We now jump to the October 3rd 1945 issue of the Motor, which featured an interview with Sir Roy Fedden. Fedden had been in Germany as Special Technical Adviser to the Minister of Aircraft Production, but had a life-long interest in cars and was a former technical director of Straker-Squire.

Sir Roy had

... a long talk with Dr Richard Bruhn, the Auto Union director, who said that they had completed construction of a team of 1.5 litre racing cars and claimed that in tests they had given very good results. The cars were stored in a garage in a suburb of Chemnitz and, according to Bruhn, they lay for a long time in the No Man's Land between the advancing British and Russian forces. He said that up to the middle of June they could have been taken away by any British representatives who were interested, but the Red Army took control only a few days before Sir Roy arrived in Germany, and since then nothing has been heard of the cars.



#95 Brun

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Posted 28 June 2002 - 08:32

This is all incredibly interesting. So if I understand correctly, doctrine has it that there never was an AU Typ E 1,5 litre, yet British pre-war sources disagree. And there's the alledged statement of Bruhn (not related, BTW :lol: ), claiming that this car/these cars were stored near Chemnitz.

Seems like an impossible thing to check. Does anyone know in which suburb these garages were? I could do some asking around when I'm there (next week) :-) Apart from that, maybe some digging through the Auto Union archives would be helpful. They're stored in the State Archive in Chemnitz and are publicly accessible, but the people there warned me that they're quite large.

#96 Holger Merten

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Posted 28 June 2002 - 11:53

The cars survived the war in a mine. When the Americans reached Saxony, some German mechanics offered the cars to the American forces, but they haven't been interested. And a few months later the Russians get that part of Germany, and have been very interested in the cars. What Bruhn said, I think, it was not right, what Bruhn told the Britain’s...? I’m very intersted in that source.

Very old people working for AU in the 30/40s told me, there where 18 cars, transported by train to Russia. Some people from former eastern Germany, (they were working in R&D in Chemnitz) told me, that they have seen 5 cars in Moscow (The R&D institute of Russian car production) in the late sixties, they were uncompleted or destroyed (May the communism party let play communism GP on mystery racetracks? I don't know? It's just a joke; I have no facts about it)

The only car, which really survived was the Riga Car (This famous C/D Type Hill climber). And the two cars from the karrassiks.

Interesting fact is, if there were AU 1. 5 L E-Types built, and they had survived, why was the later on produced (Type 650/Sokol/Donnigpark car) built up from parts of the D-Types and not the E-Types? May we have to compare the some parts of the car, with D-Type parts?

#97 Vitesse2

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Posted 28 June 2002 - 12:21

I've been saving this up for a while ....

http://dkw-rus.narod.ru/11101.jpg

Sorry it's only a link, but I can't get the pic to show in this post, even though it worked on preview. :confused: The front looks like a D-type, but the side bodywork is different. Is this a D-type hillclimb car, or something else? And can anyone identify the engine in the back? 3.0 litre or something else?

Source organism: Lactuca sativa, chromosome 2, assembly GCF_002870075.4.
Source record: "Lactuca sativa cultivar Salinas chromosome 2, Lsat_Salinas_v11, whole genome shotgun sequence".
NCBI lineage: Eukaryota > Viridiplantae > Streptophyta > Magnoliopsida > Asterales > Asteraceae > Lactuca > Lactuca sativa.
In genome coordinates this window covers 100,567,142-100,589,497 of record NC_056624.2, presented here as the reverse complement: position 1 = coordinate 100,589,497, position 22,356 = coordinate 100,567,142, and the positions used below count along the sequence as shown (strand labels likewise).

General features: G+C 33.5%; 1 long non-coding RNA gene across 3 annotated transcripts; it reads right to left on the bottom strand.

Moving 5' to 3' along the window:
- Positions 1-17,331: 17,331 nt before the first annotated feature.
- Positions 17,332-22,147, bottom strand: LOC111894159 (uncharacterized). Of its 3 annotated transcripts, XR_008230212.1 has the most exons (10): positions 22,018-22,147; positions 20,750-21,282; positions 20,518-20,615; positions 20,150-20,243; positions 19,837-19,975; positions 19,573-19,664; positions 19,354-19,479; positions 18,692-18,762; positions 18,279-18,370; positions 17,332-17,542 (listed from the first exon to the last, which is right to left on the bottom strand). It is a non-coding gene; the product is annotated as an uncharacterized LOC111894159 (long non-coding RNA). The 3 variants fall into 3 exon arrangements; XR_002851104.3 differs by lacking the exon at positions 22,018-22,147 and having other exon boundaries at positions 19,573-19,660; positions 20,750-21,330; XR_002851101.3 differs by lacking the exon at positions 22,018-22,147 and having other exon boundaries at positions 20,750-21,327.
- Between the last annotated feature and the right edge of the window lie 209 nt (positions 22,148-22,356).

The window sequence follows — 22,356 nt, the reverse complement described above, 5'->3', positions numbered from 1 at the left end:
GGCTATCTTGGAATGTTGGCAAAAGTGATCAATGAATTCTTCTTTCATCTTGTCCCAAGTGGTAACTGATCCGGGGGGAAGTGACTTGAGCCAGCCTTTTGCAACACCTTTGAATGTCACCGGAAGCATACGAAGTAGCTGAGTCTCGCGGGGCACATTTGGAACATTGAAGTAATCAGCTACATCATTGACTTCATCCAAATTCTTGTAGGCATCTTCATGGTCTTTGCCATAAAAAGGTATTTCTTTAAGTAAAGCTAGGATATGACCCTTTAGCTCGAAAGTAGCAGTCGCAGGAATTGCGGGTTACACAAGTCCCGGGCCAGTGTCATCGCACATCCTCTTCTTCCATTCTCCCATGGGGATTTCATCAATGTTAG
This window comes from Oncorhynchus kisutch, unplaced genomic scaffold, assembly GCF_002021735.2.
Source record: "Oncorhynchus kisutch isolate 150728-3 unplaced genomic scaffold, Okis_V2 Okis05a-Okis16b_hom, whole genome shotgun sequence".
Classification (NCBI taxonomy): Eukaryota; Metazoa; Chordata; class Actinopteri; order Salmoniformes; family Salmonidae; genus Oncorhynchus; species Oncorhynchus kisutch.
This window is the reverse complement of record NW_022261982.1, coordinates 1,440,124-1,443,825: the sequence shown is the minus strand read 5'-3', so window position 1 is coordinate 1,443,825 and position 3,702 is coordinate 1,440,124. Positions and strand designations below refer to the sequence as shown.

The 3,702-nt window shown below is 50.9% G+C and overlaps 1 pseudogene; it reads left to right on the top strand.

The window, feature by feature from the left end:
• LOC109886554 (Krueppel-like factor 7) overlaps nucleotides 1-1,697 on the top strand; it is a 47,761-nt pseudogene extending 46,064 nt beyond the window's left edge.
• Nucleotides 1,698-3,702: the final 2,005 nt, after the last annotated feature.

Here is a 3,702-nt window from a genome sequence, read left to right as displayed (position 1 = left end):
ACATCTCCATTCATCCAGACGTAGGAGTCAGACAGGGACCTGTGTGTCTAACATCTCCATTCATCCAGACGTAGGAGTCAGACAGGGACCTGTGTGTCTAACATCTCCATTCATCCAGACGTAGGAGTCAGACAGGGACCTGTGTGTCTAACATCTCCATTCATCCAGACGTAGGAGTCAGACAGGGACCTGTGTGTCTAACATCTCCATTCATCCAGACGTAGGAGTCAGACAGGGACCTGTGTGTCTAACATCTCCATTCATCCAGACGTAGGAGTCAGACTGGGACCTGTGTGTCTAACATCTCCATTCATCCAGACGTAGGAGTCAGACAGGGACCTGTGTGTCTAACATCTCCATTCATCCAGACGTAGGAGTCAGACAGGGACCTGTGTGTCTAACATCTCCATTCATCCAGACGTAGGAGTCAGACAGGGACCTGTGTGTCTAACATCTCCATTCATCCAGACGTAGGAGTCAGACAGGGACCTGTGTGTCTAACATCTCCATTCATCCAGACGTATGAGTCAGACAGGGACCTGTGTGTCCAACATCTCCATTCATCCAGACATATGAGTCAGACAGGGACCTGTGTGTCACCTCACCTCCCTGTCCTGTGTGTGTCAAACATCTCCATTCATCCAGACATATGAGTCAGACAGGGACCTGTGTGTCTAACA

This is a link to a Russian website which has quite a bit on the AUs in Russia. I'm no expert on the doings of the 50s-70s and how much of this has already been seen or is known about here. My Russian is non-existent, so I've had to try to rely on auto-translation, some of which is as clear as mud. The first page is in German, but the onward links are in Russian. Beware, it's an unreliable site and often goes down. Even when available it's very slow to load. There are a number of pictures which are familiar, but others are not, at least to me - men obviously in Soviet uniform examining the cars (in Germany?). The Sokol is here too ....

http://dkw-rus.narod.ru/history.html

#98 Brun

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Posted 28 June 2002 - 13:11

Looks like the 16-cyl. Bergwagen to me (the D/C hillclimber, which Audi got from the museum in Riga).

BTW: my browser didn't show this page correctly, I just found out that there are links to http://www.autonet.r...news/?newID=172 (171, 172, 173 and 174). Vitesse2, I assume that's what you're referring to? Somewhere on these pages, the Sokol 650 is mentioned. Right now a Russian-speaking coworker is hammering away a quick&dirty translation (say thank you thank you thank you, please)... more to follow

#99 Holger Merten

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Posted 28 June 2002 - 13:13

Thanks Vitesse2 for that link to the picture. Great, one of the first pictures I saw about the AU (in russia?)

You are right; it’s a hill-climbing car - the D-Type, with the smaller body, because the body has no fuel tanks beside the driver. There was only a fuel tank behind the driver. I explained that on another thread a few days before.

Can’t say anything about the engine have to compare it with some other pictures - the V 16 and the V 12 were constructed in different ways

Does anybody know when and where the picture was taken???

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#100 Vitesse2

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Posted 28 June 2002 - 13:23

Brun - like I said, it's unreliable! One thing I did manage to glean from the Google translation of those pages was something about a "letter from South Africa". Anyone know what that's about?

And thanks! I have to get to work now - back tonight about 2230 CET